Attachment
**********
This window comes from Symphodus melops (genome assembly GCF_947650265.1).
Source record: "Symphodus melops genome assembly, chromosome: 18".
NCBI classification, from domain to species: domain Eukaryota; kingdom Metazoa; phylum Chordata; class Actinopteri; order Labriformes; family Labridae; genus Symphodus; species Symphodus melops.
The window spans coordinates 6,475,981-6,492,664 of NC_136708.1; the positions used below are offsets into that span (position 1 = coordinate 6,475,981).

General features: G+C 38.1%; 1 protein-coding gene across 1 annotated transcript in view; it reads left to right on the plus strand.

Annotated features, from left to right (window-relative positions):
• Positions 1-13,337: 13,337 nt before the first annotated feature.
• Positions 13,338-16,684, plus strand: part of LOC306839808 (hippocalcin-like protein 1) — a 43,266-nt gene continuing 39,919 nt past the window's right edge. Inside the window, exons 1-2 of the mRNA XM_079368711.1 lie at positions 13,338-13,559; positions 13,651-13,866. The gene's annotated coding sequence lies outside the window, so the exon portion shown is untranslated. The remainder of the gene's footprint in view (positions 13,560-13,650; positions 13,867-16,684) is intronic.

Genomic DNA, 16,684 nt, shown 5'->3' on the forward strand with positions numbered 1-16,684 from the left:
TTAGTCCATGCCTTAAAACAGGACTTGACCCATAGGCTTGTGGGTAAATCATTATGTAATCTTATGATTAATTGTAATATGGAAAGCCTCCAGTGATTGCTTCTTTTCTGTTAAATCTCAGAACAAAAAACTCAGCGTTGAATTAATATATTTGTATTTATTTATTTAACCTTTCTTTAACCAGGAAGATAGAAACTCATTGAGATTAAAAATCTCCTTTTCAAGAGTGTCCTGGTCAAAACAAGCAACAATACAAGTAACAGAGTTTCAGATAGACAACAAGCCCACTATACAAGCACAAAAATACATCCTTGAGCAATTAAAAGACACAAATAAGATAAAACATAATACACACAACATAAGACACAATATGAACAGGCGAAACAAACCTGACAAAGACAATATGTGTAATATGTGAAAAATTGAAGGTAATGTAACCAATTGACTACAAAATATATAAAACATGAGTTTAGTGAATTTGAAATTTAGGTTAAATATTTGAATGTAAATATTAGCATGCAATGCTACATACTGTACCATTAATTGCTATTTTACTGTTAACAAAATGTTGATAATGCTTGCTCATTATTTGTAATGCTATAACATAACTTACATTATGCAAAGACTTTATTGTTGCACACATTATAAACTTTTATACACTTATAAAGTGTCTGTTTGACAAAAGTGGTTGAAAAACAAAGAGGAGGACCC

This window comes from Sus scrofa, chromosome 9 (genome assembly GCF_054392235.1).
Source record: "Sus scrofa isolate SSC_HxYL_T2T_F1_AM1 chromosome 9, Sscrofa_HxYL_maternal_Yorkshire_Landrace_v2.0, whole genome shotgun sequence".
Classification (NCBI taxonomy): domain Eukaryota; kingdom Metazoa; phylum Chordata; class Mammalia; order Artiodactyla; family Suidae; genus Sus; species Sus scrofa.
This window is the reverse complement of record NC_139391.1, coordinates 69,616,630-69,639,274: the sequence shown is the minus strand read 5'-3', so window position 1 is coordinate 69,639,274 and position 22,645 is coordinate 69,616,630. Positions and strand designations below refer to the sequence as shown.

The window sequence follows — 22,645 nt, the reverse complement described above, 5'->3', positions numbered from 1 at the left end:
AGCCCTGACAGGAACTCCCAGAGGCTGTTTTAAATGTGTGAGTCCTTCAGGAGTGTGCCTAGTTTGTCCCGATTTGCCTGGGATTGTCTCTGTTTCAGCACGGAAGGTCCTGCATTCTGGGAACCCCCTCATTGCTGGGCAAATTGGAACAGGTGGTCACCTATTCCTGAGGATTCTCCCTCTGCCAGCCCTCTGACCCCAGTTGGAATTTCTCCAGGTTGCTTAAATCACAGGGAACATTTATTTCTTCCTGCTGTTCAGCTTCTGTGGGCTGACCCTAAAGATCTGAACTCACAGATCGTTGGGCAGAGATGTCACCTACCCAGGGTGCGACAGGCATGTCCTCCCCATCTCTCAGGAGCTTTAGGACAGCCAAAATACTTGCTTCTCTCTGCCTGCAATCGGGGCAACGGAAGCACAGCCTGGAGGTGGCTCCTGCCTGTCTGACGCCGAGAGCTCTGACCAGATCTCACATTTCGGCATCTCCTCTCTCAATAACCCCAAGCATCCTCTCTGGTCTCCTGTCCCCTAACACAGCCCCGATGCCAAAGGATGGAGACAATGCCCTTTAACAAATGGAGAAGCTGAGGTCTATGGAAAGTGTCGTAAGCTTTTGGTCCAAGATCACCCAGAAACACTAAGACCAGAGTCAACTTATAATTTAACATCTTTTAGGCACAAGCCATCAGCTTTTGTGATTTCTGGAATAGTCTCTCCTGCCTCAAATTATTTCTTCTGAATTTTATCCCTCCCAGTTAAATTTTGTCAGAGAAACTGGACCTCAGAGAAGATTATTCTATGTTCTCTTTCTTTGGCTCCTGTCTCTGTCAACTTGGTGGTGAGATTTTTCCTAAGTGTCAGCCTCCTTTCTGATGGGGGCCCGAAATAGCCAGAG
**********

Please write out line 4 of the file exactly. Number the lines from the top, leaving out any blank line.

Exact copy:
The window spans coordinates 6,475,981-6,492,664 of NC_136708.1; the positions used below are offsets into that span (position 1 = coordinate 6,475,981).